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Climate change 'may worsen instability in ME’

MANAMA, May 26, 2015

Climate change could aggravate existing instability in the Middle East, a diplomat has warned.

French Ambassador to Bahrain Bernard Regnauld-Fabre said rising sea levels and increased desertification posed serious security concerns, reported the Gulf Daily News (GDN), our sister publication.

One of the reasons was the potential displacement of large populations, which might have to relocate to escape flooding.

However, he added that renewable energy could hold the key to a more peaceful Middle East.

"In Egypt, an increase of 50cm, or almost 20 inches, in the sea level would cause millions of people to flee the Nile Delta, with security consequences for the entire region," he explained.

"Increased desertification of unstable areas, such as the Sahel (in Africa), would foster the growth of criminal networks and armed terrorist groups, which are already thriving there.

"Similarly, climate disruption would exacerbate the threats that are currently concentrated in regions from Niger to the Arabian Gulf."

Fabre was speaking at the opening of the Bahrain Europe Environment Week (BEEW) yesterday at the Arab Regional Centre for World Heritage (ARC-WH), in Juffair.

"New energy policies and adaptation must be a central focus of the agreement that is to be reached at the end of 2015," he said.

"The massive use of fossil fuels - coal, oil and gas - has accelerated conflicts ever since they have been central to our economies.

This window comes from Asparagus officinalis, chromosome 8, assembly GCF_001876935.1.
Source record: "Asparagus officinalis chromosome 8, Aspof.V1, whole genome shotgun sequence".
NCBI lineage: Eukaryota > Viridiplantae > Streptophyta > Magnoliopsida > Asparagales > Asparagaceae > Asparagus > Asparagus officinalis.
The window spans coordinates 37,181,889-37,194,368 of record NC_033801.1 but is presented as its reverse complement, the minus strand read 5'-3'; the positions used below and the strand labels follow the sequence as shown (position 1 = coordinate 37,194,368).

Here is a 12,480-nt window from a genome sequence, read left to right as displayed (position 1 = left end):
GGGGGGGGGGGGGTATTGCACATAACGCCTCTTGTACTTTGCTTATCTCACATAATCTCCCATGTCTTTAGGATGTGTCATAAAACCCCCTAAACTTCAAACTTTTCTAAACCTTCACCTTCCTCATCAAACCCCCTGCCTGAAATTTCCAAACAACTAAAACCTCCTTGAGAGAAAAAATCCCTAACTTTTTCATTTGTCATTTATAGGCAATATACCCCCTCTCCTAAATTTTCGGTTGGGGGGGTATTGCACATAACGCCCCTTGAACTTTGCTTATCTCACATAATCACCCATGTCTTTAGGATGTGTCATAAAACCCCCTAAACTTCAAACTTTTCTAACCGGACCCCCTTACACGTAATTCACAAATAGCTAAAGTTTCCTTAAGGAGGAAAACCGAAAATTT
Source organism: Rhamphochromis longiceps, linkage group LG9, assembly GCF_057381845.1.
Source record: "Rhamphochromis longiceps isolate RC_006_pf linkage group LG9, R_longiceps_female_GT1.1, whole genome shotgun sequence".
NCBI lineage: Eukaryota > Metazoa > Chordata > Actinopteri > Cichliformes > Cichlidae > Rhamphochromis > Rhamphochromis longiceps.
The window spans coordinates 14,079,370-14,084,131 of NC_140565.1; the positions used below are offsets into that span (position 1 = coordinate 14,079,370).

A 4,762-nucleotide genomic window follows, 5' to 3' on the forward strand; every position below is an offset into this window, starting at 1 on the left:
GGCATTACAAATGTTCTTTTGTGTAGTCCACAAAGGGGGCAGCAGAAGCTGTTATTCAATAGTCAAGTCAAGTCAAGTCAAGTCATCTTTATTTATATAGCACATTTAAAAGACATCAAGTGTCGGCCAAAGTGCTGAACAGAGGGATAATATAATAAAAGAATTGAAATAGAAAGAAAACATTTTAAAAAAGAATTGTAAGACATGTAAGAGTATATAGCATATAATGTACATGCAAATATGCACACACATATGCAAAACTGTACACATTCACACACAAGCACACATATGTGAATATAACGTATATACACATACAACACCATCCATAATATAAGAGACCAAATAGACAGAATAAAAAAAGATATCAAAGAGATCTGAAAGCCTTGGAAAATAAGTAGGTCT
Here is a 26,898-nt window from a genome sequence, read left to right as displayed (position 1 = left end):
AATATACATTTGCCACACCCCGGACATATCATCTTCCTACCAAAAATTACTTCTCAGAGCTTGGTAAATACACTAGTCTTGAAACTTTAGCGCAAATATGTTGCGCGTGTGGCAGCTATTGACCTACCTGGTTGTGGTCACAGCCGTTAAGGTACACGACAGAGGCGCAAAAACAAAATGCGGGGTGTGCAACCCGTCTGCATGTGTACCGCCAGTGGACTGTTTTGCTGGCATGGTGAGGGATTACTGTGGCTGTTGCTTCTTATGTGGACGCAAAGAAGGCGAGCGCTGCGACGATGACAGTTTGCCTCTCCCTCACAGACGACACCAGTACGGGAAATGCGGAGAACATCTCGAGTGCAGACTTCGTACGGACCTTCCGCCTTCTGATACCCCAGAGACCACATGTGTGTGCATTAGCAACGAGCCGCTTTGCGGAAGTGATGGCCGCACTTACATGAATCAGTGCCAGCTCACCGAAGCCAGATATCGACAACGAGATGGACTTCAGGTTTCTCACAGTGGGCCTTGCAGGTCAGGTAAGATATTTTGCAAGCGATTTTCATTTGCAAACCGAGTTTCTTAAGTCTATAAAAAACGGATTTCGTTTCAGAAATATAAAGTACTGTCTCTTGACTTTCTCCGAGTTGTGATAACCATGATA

"Fossil fuel deposits are very unevenly distributed, leading to dependency and often violent competition.

"Today, control of natural gas supply routes is at the centre of conflicts that threaten to destabilise the European continent, as demonstrated by the "gas war" between Russia and Ukraine in 2009.

"In Asia, exploitation of the hydrocarbon-rich sea bed and the securing of supply routes for these resources contribute much to the tensions between China and Japan.

"We need a 'global clean energy community' to free us from dependence on fossil fuels and the related risks of conflict.

"Reducing carbon intensity improves security - energy security and security in general - as it equalises access to energy.

"A country that develops its own solar or wind energy production takes nothing from anyone: the light and wind that it uses are not only renewable, they belong to all.

"We should not underestimate the major contribution this could make to peace and security."

He added Arab countries were expected to support international efforts to combat climate change.

"This urgency is shared by all countries and regions of the world, as all will be affected by the global warming of the planet. The Arab region is not an exception," he said.

"All sectors are indeed concerned by global warming: coastal areas, food production, fresh water, human health, biodiversity, housing, transport and tourism, to mention only the most obvious domains."

Meanwhile, he described the forthcoming Paris Climate Conference was crucial because an international climate agreement that limits global warming to below 2C was vital.

"Threats to peace and security will increase in both number and intensity if the rise in temperatures exceeds 2C - and this rise will happen if we fail to act or take insufficient action," he said. "A climate disrupted planet would be an unstable one." - TradeArabia News Service




Tags: Middle East | Climate | change | instability |

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